More than 300 historic heat records have been broken in the US this summer. See where it was the hottest.

Between June 1 and September 12, a subset of 356 all-time heat records from California to Maine were tied or broken, according to a CNN analysis of National Oceanic and Atmospheric Administration data. CNN analyzed the highest maximum and minimum temperatures collected by weather stations across the country with at least 30 years of data.

While large parts of Texas and California endured several days in a row of triple-digit temperatures, the state that tied or broke the most heat records this summer was Oregon. The Beaver State has recorded 66 different times this summer, nearly 60 of them in July alone.

As stifling as things could feel during the day, the heat after sunset was even more unusual. In the lower 48 states, this summer’s overnight lows were the warmest on record. More than 70% of all heat records tied or broken were the lowest temperatures reached during the day.

In addition to several high-pressure systems in the west and northeast, the higher number of nighttime records than during the day may be partly explained by wet conditions in parts of the country, according to NOAA National Center Climatologist Ahira Sanchez-Lugo. For Environmental Information.

“Clouds help to cool the daytime temperature a bit by blocking the sun’s rays, while trapping the Earth’s heat at night,” said Sanchez-Lugo.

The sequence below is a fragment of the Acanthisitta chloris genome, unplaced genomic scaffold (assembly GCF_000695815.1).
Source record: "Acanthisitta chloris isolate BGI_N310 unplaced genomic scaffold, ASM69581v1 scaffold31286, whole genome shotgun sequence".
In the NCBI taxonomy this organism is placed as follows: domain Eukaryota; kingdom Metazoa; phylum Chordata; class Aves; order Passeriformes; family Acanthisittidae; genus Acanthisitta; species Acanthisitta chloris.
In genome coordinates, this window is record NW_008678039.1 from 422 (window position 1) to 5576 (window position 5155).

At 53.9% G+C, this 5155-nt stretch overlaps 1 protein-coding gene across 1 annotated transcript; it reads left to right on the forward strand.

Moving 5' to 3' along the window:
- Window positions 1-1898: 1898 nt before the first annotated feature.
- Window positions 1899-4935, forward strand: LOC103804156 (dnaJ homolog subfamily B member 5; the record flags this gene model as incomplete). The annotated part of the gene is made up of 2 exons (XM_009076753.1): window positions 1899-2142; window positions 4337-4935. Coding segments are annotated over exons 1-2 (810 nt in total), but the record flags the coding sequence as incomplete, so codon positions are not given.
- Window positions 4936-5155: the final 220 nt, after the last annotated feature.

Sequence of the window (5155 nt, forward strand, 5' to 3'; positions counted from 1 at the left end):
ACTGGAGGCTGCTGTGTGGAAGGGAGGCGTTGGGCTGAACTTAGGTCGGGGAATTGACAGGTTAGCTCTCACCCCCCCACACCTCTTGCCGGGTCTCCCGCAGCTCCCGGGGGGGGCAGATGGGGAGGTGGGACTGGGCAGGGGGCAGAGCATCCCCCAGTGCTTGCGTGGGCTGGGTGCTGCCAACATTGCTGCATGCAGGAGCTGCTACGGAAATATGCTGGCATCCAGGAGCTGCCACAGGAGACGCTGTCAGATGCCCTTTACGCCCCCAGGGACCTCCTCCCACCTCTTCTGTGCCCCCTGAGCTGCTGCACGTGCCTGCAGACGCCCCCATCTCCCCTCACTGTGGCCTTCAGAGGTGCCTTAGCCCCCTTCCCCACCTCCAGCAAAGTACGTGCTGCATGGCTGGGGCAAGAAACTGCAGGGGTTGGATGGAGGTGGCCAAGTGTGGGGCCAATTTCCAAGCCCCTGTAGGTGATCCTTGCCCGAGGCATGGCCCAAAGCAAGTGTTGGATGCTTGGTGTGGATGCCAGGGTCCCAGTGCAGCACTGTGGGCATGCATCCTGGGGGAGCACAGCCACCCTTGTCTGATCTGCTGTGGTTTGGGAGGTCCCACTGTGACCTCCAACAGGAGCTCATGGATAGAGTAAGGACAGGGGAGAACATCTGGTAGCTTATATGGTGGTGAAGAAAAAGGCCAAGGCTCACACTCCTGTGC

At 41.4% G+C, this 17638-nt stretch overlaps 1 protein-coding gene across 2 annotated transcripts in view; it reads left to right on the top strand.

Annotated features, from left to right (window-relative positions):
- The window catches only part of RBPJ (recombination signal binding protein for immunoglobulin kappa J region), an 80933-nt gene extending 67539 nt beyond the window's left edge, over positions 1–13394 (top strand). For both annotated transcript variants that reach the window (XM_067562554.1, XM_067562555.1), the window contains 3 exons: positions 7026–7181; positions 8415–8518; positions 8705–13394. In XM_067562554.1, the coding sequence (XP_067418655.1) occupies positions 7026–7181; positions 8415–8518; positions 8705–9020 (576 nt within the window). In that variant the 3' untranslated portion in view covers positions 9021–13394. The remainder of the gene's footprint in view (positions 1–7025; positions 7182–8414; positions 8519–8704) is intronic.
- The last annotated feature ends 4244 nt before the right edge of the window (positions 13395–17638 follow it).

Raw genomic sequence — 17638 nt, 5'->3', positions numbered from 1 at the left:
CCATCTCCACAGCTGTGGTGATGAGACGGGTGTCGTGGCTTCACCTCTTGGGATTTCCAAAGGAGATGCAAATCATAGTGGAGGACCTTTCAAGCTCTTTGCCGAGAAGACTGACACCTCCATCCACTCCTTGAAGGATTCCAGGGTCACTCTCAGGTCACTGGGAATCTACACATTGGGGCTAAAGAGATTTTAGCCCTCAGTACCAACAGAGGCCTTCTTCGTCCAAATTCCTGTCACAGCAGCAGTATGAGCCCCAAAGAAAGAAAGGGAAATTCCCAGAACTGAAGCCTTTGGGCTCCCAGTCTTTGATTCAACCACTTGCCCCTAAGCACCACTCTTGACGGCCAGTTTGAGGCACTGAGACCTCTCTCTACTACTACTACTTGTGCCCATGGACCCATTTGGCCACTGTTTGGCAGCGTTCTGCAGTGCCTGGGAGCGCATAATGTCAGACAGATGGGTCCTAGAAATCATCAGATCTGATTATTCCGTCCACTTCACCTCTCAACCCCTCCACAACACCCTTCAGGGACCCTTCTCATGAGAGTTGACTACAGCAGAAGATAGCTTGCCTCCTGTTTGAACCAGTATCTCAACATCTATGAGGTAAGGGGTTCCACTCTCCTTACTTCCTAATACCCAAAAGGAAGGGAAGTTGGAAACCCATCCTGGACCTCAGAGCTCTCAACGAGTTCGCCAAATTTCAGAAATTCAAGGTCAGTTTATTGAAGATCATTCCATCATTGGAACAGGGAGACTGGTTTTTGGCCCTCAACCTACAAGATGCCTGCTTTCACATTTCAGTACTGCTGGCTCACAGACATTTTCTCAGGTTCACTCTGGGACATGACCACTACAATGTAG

A North American monsoon was active in the Southwest this summer and rain clouds have raised high daytime temperatures and low nighttime temperatures, Sanchez-Lugo said. In New Mexico, for example, all 15 heat records tied or broken in July and August were overnight lows.

Warming nighttime temperatures pose a particular threat to communities without air conditioning, such as metro areas in California and Oregon. More than half of residents in the San Francisco metro area do not have air conditioning, according to the 2019 American Housing Survey. In San Antonio and Boston, which are in wetter climates, the same is true for less than 10% of homes.

However, the heat records broken in California and Oregon occurred in sparsely populated inland mountain and desert regions. While temperatures in the 90s and even 100s and 110s can occur in parts of metro Los Angeles, San Francisco and Portland, the biggest reason those cities have fewer air-conditioned homes is because the ocean temperatures are much cooler than on the Gulf and East Coasts.

“The sea breeze almost always blows cooler air over the ocean to keep coastal areas relatively mild,” said Ryan Littrell, a meteorologist with the National Weather Service in Los Angeles. “Consequently, air conditioning is not necessary for the vast majority of the year.”

Although areas closer to the coast are still warming, the cooler waters of the Pacific Ocean have helped moderate the heat spikes experienced further inland. In downtown Los Angeles, the average high temperature has risen 0.7 degrees over the past 30 years. During that time period, San Antonio’s average high has risen 2.8 degrees, according to NOAA.

“It’s warmer here than the first half of the 20th century, but we still have the cool Pacific Ocean to help,” Littrell said.

CNN’s Judson Jones contributed to this report.